Task-Oriented vs. Object-Oriented GUI

I’m reading the excellent resource Sun Web Application Guidelines . I’ve been looking for this kind of resource for years! Love it! In section 5.5, they offer a great suggestion for transitioning an Object-Oriented GUI into a more Task-Oriented GUI. I’ve been interested in this topic for a few years, and I’d like to summarize my thoughts. Keep in mind, I’m not a usability or GUI expert. I’m just a….well, you know the title of my blog…time for a new acronym.

New acronymn:

RAJP – [raj-pee] Regular Average Java Programmer.

As a RAJP, I’m not concerned with breaking new ground or anything, I just want my users to be happy. So here are my thoughts.

[EDIT:  Alas, Sun is no more, and I cannot found this outstanding document anywhere] The difference between Task-Oriented GUI (let’s call it TOG) and Object-Oriented GUI (let’s call it OOG) can be understood by this nifty diagram from Section 5.5 of Sun Web Application Guideline.

An OOG application requires knowledge of the information hierarchy of the system. When you’re navigating an OOG app, you’re navigating the various objects that make up the system (Procurements, Budgets, Purchases Orders, etc.). You kind of have to be a subject matter expert to be successful with an OOG app.

A TOG application relates directly to the tasks that make up your job (Procure Goods, Manage Budget, Make Purchase, etc.). The issue here is that if you have a lot of different kinds of information to manage, then a task list could be overwhelming. Say each domain has an average of five different tasks and you have ten different domains. That’s fifty tasks!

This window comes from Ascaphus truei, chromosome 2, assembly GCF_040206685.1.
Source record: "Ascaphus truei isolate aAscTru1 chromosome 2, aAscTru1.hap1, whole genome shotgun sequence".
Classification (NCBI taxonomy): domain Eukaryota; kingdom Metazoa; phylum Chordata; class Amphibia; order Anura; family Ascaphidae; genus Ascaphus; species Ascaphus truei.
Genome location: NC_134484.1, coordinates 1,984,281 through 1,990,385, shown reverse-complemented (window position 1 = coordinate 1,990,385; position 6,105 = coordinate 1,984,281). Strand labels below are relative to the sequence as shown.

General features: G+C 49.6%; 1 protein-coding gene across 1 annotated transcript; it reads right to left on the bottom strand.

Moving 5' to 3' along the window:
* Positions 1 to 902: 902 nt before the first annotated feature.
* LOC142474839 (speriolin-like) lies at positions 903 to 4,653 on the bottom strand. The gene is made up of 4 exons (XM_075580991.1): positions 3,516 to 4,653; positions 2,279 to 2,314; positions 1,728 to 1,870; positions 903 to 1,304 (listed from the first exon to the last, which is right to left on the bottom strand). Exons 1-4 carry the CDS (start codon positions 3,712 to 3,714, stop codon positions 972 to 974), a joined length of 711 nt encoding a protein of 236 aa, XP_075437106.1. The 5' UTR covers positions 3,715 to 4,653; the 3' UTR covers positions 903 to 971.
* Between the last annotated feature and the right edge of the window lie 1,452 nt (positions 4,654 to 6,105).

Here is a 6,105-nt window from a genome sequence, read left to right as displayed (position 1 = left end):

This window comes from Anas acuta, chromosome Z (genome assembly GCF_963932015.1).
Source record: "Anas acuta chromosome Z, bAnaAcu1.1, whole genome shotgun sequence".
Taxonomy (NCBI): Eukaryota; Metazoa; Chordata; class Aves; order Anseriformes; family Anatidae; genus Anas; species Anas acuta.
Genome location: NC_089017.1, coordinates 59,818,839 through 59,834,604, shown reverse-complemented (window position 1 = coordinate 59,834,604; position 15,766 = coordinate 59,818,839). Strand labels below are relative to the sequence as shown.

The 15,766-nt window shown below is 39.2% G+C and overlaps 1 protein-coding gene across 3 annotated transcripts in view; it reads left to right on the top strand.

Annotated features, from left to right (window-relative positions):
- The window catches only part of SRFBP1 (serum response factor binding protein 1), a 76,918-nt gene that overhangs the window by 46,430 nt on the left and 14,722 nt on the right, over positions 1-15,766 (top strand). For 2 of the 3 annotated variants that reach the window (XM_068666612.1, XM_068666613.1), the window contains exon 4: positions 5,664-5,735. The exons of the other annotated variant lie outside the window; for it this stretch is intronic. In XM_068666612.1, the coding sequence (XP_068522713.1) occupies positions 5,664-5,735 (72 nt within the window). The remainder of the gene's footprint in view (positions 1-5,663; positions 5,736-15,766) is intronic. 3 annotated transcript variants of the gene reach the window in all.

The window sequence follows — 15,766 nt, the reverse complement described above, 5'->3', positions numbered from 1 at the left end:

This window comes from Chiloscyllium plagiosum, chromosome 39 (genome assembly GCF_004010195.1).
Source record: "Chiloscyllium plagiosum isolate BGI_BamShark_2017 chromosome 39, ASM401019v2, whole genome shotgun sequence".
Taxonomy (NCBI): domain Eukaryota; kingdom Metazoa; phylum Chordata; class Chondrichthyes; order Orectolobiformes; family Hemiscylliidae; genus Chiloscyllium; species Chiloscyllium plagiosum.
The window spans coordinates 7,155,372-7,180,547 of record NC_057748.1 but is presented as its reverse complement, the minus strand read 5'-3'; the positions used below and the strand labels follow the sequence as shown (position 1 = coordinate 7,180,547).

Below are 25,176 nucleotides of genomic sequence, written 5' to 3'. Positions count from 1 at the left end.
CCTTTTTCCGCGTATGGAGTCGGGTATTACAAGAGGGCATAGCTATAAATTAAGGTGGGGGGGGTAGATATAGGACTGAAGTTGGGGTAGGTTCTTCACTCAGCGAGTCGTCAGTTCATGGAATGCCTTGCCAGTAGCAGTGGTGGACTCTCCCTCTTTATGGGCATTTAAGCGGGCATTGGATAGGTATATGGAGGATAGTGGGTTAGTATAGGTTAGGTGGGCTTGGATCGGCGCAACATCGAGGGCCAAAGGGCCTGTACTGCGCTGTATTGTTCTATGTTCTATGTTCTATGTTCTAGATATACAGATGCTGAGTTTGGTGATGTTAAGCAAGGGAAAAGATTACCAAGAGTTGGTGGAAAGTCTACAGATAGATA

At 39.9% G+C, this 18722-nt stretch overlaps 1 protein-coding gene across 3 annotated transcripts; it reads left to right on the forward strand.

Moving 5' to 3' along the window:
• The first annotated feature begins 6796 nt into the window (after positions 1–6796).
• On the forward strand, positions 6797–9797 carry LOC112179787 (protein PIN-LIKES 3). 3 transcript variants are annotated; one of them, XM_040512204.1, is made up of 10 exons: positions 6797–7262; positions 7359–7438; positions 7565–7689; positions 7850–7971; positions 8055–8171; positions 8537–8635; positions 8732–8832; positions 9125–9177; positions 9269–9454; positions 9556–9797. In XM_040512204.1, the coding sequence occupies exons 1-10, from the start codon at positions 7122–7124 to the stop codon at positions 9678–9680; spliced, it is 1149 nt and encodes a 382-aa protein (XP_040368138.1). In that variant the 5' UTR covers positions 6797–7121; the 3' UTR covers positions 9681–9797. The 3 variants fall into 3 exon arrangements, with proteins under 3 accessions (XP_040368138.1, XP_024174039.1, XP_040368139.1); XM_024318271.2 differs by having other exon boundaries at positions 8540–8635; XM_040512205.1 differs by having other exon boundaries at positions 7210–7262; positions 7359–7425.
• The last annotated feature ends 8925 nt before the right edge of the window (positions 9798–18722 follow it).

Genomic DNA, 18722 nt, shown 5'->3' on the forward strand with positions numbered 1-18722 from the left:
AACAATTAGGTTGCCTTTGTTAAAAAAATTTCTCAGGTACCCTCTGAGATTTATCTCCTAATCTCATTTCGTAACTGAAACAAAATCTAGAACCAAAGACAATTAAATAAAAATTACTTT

So we break our tasks into groups by domain. But wait! Domains are really a part of the information hierarchy. So we’ve organized our tasks by object domain. In my experience, regular average users think in terms of tasks AND objects. Enter the Common Tasks Page!

“To make existing OO applications into real task-oriented products would take a rebuild from the ground up, based on data from a thorough task analysis of prospective users. However, until products can be rebuilt, a good way to help the user of existing products is to provide a list of tasks and a set of wizards or other means to help perform those tasks. The list of the most common tasks is presented in what is called the Common Tasks page.

The design for the Common Tasks page should be different from other pages in the application (for visual uniqueness and identifiability). The goal is to provide users with quick access to tasks that are supported by key product features. When there are more than a few tasks, the page is divided into sections where functional groups of tasks are separated from each other. For example, functional groups might include configuration and troubleshooting.” – from Section 5.5 of Sun Web Application Guideline

Here’s a super diagram from Sun to illustrate a Common Tasks Page


Note that the Navigation Tree on the left is OOG but the Common Tasks Page is TOG.

I REALLY like this design and will be using it in my prototype regardless of which tools we choose.

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